A goalkeeper from the Myanmar national team who raised an anti-coup salute during a match outside Tokyo has refused to fly home and is to seek asylum in Japan, his lawyer told reporters yesterday.
Myanmar has been in turmoil since a coup in February ousted Aung San Suu Kyi’s elected government, sparking huge protests and clashes between the military and ethnic rebel armies in border regions.
Last month, reserve goalkeeper Pyae Lyan Aung raised the three-finger salute as the Burmese national anthem played before a World Cup qualifier against Japan.
On Wednesday, he told a Japanese immigration officer at Kansai International Airport in Osaka that he would not board a plane back to Myanmar, his lawyer, Shogo Watanabe, told reporters, confirming earlier local reports.
“After confirming his wishes, we will proceed with procedures to seek refugee status either in Osaka or in Tokyo,” Watanabe said.
“It’s obvious [that he is a political refugee] after he made the three-finger salute... I hope his refugee status will be recognized as soon as possible,” Watanabe said, adding that the process could take months.
Japan Broadcasting Corp showed footage of Pyae Lyan Aung speaking through a translator in Osaka on Wednesday.
“If I return to Myanmar, my life would be in danger. I decided to stay in Japan,” he said. “The Japanese government and people must know Myanmar’s situation. I call for your cooperation.”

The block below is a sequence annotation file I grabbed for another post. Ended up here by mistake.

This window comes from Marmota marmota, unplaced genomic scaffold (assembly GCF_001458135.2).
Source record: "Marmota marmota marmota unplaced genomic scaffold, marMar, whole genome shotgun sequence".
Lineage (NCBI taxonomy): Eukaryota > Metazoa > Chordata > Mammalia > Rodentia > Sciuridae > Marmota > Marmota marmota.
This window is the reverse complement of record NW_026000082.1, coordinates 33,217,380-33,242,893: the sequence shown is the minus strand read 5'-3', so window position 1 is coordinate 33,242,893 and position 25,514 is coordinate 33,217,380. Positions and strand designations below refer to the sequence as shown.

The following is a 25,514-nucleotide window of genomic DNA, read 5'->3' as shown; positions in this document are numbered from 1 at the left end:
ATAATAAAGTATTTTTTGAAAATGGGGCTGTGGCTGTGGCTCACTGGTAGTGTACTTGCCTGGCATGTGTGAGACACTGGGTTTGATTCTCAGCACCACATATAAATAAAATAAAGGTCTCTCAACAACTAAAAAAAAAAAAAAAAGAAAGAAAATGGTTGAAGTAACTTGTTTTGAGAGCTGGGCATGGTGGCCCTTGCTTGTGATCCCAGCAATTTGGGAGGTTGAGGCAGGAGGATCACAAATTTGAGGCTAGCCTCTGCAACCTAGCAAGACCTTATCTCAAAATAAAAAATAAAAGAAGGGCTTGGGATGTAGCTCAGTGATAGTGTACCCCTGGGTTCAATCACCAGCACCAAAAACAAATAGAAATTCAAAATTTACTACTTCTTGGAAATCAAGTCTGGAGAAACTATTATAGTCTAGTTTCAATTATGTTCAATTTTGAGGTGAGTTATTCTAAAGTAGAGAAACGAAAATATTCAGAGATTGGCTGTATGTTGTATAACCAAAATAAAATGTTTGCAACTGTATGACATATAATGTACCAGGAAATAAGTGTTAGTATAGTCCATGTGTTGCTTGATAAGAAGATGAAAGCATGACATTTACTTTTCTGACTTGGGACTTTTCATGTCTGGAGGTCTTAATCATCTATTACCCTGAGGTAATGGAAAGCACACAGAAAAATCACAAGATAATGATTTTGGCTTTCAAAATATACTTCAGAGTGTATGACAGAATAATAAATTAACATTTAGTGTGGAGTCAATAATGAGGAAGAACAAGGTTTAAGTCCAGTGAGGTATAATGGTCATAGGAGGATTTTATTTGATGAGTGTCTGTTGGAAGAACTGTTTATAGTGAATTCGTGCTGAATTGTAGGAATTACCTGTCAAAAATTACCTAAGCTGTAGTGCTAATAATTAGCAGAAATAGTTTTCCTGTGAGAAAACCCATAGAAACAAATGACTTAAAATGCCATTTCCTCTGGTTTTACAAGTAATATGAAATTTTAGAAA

The three-finger salute has frequently been used as a show of resistance by protesters during demonstrations that have been brutally repressed, with more than 800 people killed and thousands wounded, rights groups have said.
Pyae Lyan Aung, whose teammates are believed to have returned home on Wednesday, said he would not go back until Aung San Suu Kyi returns to power.
He said that he had worries about the consequences of his decision, adding: “If any danger happens to my teammates or family members, I would return to Myanmar to be arrested.”
The Immigration Services Agency of Japan could not immediately be reached for comment.
Japan accepts just a handful of asylum applications each year, but in May the Japanese Ministry of Justice said that residents of Myanmar already in the country would be able to extend their stays as an emergency measure, given the coup and resulting violence.
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